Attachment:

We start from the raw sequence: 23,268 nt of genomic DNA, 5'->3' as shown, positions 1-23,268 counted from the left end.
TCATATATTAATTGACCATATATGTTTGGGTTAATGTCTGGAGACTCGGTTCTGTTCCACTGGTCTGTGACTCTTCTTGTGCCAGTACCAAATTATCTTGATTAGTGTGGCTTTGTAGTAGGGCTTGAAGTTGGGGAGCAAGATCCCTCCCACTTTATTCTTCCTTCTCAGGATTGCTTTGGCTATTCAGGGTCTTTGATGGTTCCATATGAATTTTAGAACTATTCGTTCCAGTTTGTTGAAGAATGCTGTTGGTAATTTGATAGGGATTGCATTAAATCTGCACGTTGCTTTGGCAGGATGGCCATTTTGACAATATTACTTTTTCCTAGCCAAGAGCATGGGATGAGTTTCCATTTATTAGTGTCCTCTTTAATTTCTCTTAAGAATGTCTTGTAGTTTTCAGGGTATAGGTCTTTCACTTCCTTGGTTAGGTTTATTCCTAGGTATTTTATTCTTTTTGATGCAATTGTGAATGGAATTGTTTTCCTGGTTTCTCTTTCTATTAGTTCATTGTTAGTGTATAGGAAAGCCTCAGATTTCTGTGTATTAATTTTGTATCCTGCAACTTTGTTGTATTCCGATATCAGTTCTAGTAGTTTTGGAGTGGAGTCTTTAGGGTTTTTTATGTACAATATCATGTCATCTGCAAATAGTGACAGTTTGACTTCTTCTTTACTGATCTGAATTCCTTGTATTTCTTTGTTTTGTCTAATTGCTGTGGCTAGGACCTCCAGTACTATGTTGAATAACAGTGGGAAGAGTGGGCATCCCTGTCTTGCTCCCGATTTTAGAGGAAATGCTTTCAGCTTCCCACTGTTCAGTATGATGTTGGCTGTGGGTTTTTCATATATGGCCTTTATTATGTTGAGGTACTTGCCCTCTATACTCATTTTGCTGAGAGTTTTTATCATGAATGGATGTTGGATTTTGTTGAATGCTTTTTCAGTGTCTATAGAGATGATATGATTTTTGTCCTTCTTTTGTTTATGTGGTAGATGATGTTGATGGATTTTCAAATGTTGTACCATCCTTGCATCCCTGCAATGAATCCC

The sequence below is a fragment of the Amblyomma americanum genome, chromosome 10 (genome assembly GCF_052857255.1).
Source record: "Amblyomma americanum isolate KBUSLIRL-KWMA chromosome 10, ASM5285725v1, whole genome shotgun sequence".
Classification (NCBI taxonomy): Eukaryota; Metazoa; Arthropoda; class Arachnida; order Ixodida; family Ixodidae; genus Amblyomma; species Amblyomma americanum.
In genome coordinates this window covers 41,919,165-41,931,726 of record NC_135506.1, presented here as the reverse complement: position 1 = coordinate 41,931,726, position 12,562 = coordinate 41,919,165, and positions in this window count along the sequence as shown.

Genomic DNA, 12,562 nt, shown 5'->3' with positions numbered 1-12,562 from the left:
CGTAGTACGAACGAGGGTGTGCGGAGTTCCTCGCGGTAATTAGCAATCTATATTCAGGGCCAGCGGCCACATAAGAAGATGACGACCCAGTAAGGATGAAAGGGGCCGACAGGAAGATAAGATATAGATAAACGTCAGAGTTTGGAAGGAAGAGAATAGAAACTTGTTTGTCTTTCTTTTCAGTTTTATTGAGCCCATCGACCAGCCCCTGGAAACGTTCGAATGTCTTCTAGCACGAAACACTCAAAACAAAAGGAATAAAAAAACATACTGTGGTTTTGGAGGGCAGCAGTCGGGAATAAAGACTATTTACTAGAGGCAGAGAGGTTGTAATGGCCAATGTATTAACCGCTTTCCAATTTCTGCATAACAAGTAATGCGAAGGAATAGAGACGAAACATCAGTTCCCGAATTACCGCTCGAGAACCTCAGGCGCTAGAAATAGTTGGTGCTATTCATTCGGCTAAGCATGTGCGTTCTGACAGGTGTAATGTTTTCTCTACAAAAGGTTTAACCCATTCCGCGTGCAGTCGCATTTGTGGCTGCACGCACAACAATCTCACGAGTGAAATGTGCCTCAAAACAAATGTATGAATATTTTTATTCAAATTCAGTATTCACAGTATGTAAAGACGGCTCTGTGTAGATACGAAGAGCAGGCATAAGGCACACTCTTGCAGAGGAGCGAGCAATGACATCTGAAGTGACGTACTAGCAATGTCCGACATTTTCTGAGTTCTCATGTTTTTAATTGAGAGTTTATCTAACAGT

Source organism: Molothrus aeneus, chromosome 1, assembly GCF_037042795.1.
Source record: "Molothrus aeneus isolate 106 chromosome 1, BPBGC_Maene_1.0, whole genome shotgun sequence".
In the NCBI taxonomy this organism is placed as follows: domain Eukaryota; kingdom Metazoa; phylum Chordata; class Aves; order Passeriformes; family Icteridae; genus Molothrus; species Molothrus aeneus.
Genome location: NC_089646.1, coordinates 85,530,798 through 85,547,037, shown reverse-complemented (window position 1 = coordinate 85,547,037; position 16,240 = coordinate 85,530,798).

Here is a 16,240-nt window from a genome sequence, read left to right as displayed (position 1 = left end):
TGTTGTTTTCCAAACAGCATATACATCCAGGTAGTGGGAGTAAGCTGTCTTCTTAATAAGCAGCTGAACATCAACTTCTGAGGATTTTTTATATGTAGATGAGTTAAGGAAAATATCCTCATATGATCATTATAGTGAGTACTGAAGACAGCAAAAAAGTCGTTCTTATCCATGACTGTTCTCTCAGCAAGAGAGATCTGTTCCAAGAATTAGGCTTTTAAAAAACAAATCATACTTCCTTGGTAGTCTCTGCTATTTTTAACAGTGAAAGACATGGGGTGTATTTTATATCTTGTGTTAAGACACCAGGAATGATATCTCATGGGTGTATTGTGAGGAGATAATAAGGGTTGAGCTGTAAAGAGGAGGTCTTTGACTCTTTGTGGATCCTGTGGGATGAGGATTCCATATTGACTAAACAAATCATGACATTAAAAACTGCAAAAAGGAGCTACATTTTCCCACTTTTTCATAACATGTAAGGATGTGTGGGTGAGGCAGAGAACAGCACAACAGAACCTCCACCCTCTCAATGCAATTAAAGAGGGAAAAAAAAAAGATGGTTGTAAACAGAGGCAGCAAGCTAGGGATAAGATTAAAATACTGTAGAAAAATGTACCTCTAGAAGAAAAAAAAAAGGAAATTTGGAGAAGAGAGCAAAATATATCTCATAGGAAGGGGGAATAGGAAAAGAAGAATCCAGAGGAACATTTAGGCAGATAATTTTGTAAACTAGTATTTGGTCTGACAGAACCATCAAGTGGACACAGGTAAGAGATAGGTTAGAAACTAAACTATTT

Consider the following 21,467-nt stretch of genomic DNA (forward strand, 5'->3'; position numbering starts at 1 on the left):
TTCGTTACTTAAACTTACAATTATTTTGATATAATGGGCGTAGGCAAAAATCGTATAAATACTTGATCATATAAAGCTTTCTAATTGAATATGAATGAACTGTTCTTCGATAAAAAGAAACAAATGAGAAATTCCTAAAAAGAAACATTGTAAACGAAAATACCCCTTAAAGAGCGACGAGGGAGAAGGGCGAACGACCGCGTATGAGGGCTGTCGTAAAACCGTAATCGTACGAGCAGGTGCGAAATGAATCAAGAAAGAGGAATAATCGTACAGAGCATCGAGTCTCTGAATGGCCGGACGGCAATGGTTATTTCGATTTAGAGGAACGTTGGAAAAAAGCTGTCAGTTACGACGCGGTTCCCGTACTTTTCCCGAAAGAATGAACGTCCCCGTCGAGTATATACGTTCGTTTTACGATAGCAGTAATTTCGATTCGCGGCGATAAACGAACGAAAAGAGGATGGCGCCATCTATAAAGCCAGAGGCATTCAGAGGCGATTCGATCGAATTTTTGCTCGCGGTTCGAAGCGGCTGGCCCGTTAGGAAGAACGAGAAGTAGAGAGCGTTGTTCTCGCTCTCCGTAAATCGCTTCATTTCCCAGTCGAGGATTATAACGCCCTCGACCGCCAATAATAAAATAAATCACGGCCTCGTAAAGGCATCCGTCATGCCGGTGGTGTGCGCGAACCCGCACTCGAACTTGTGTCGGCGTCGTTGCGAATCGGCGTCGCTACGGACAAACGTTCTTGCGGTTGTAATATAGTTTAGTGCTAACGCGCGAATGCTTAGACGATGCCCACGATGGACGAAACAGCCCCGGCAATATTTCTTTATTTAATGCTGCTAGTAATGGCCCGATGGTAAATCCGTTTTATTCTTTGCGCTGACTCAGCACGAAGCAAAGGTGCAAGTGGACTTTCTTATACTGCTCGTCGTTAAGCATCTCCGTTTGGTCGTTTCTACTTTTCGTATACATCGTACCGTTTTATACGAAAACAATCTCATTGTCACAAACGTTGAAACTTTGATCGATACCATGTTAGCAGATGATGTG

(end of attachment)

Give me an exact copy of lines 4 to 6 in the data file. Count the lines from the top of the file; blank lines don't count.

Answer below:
Source record: "Amblyomma americanum isolate KBUSLIRL-KWMA chromosome 10, ASM5285725v1, whole genome shotgun sequence".
Classification (NCBI taxonomy): Eukaryota; Metazoa; Arthropoda; class Arachnida; order Ixodida; family Ixodidae; genus Amblyomma; species Amblyomma americanum.
In genome coordinates this window covers 41,919,165-41,931,726 of record NC_135506.1, presented here as the reverse complement: position 1 = coordinate 41,931,726, position 12,562 = coordinate 41,919,165, and positions in this window count along the sequence as shown.